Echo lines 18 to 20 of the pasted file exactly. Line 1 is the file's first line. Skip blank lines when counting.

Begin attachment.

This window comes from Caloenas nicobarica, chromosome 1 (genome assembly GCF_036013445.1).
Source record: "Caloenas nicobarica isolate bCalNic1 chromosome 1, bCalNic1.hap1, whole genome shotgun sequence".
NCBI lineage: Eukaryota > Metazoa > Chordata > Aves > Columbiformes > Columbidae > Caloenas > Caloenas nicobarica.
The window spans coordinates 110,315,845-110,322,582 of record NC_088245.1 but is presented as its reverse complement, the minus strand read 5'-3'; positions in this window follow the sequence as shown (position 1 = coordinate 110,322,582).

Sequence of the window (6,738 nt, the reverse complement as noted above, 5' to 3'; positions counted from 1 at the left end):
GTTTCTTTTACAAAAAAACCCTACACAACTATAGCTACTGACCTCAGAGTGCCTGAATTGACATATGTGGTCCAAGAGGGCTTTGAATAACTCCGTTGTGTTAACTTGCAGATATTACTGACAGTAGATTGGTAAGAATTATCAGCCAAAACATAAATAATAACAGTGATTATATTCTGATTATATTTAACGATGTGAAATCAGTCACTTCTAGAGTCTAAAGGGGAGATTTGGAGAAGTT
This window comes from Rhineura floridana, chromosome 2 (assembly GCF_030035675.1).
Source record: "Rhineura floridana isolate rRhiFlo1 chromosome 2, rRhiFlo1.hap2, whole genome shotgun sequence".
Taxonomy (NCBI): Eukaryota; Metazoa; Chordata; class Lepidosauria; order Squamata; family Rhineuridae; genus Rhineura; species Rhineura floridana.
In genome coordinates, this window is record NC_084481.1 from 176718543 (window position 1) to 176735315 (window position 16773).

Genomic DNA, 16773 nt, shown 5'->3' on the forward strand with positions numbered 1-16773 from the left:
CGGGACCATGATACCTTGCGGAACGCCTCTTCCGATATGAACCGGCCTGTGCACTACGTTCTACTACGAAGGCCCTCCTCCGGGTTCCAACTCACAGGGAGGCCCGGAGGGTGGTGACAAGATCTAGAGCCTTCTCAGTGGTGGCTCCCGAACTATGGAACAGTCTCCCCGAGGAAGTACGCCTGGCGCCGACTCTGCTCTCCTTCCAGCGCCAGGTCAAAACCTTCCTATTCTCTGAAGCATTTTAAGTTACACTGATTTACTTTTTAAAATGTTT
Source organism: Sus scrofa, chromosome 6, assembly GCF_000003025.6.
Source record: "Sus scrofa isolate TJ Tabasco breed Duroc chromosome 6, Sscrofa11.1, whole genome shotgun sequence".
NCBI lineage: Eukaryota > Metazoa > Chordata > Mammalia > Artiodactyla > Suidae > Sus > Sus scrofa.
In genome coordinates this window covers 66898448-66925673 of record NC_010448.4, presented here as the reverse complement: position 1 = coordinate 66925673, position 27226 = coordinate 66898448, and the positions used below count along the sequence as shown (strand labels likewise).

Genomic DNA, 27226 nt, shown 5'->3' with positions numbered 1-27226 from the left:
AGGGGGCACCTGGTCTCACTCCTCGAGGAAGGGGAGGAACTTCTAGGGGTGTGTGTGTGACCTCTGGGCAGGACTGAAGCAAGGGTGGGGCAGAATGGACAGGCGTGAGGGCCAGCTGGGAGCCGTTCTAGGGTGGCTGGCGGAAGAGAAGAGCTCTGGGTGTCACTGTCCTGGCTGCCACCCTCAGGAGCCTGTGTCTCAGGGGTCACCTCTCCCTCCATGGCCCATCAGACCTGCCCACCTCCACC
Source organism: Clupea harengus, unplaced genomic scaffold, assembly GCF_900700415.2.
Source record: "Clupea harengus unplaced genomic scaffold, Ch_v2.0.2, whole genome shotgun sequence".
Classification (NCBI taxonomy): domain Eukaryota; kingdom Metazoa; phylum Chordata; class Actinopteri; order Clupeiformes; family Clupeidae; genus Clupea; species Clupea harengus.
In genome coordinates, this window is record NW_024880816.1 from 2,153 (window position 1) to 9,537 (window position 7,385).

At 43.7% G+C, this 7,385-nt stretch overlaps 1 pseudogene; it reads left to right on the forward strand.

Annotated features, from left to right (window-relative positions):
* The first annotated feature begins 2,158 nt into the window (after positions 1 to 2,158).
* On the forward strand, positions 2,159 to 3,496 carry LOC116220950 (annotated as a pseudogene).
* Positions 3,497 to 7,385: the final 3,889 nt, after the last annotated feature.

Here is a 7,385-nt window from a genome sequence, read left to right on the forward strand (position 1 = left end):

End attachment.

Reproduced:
AGGGGGCACCTGGTCTCACTCCTCGAGGAAGGGGAGGAACTTCTAGGGGTGTGTGTGTGACCTCTGGGCAGGACTGAAGCAAGGGTGGGGCAGAATGGACAGGCGTGAGGGCCAGCTGGGAGCCGTTCTAGGGTGGCTGGCGGAAGAGAAGAGCTCTGGGTGTCACTGTCCTGGCTGCCACCCTCAGGAGCCTGTGTCTCAGGGGTCACCTCTCCCTCCATGGCCCATCAGACCTGCCCACCTCCACC
Source organism: Clupea harengus, unplaced genomic scaffold, assembly GCF_900700415.2.
Source record: "Clupea harengus unplaced genomic scaffold, Ch_v2.0.2, whole genome shotgun sequence".